This chakra is located in the solar plexus, the upper abdomen area below the breastbone and behind the navel that encompasses the stomach, liver, gall bladder, sympathetic nervous system, pancreas, and adrenal glands. It is the chakra of personal power and intellect, and its goals are vitality, strength of will, and purpose. Signs that this chakra is operating incorrectly include: ulcers, timidity, domination, fatigue, and digestive troubles. The color of the third chakra is yellow; its element is Fire, and its planets are Mars and the Sun. Carbohydrates are the foods associated with the third chakra. The fundamental right of this chakra is the right to act in a self-directed manner. The stones 5-Types-of-Yoga-Their-Benefitsof the third chakra are topaz and amber, and its animals are the ram and the lion. This chakra’s operating principle is combustion, and its yoga path is Karma Yoga. The Jungian archetype associated with the third chakra is The Magician.

Anahata – The Heart or Fourth Chakra

This chakra is located in the center of the chest, encompassing the heart, thymus, circulatory system, blood, and cellular structure. It’s the chakra of love and compassion, and its goals are balance, compassion, and acceptance. Improper functioning includes the symptoms of loneliness and co-dependence. The color of the fourth chakra is green, and its element is Air. The planet associated with this chakra is Venus. Vegetables are the foods associated with the fourth chakra. The fundamental right of this chakra is to love and be loved. The stones of the fourth chakra are emerald and rose quartz, and its animals are the antelope and the dove. This chakra’s operating principle is equilibrium, and its yoga path is Bhakti Yoga. The Jungian archetype associated with the fourth chakra is Quan Yin – The Goddess of Mercy.

Vissudha – The Throat or Fifth Chakra

This chakra is located in the neck, centered at the throat, above the collarbone, and encompasses the thyroid gland, throat and jaw areas, alimentary, canal, lungs, vocal cords, thymus, and the breath. It’s the chakra of verbal and mental communication, and intellectual creativity, and its goals are clear communication, creativity, and resonance. Signs that this chakra isn’t functioning well include sore throats, stiff neck, and poor communication. The color of the fifth chakra is bright blue. The corresponding element is Sound, and its planet is Mercury. Fruits are the foods associated with the fifth chakra. The fundamental right of this chakra is to speak and hear truth. The stone of the fifth chakra is turquoise and its animals are the elephant and the bull. This chakra’s operating principle is sympathetic vibration, and its yoga path is Mantra Yoga. The Jungian archetype associated with the fifth chakra is Hermes.

Ajna – The Third-Eye or Sixth Chakra

This chakra is located between and about one finger’s width above the eyebrows, and encompasses the cerebellum, nose, central nervous system, the pituitary gland, and the left eye. It’s the chakra of psychic power and higher intuition, and its goals are psychic perception and imagination. Signs that this chakra is not functioning well include headaches, nightmares, and hallucinations. The color of the sixth chakra is indigo, its element is Light, and its planet is Neptune. Visual beauty is the nourishment of the sixth chakra. The fundamental right of this chakra is to see clearly. The stone of the sixth chakra is Lapis Lazuli, and its animals are the owl and the butterfly. This chakra’s operating principle is projection, and its yoga path is Yantra Yoga. The Jungian archetype associated with the sixth chakra is the Hermit, the Psychic, or the Dreamer.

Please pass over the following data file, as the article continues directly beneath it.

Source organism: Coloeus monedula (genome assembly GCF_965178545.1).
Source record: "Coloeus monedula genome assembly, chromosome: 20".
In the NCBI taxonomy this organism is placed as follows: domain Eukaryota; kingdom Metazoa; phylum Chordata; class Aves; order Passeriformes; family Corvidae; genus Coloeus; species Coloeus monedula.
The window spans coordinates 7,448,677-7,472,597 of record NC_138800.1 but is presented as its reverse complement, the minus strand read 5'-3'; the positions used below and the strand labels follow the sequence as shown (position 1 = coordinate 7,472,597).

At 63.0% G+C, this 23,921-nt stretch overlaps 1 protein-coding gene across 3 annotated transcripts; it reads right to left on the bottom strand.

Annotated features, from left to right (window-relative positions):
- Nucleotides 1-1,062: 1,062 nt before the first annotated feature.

Sahasrara – The Crown or Seventh Chakra

This chakra is located at the crown or top of the head, and encompasses the cerebrum, the right eye, and the pineal gland. It’s the chakra of spirituality and enlightenment, and its goals are wisdom, knowledge, and spiritual connection. Signs that this chakra is not functioning well include confusion, apathy, and being overly intellectual. The color of the seventh chakra is violet. The planet Uranus is associated with this chakra, and fasting is the nourishment of the seventh. The fundamental right of the seventh chakra is to know – including the right to information, education, and truth. The stone of the seventh chakra is amethyst, and its animals are the elephant, ox, and bull. This chakra’s operating principle is Consciousness, and its yoga path is Jnana Yoga. The Jungian archetype associated with the seventh chakra is the Sage, or Wise Woman.

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Sources:

Judith, Anodea and Vega, Selene. The Sevenfold Journey: Reclaiming Mind, Body, & Spirit Through the Chakras. The Crossing Press, 1993.

Melody. Love Is In The Earth – The Crystal and Mineral Encyclopedia. Earth-Love Publishing House. First Edition, Second Printing, 2011.

“Chakra”. Wikipedia. https://en.wikipedia.org/wiki/Chakra.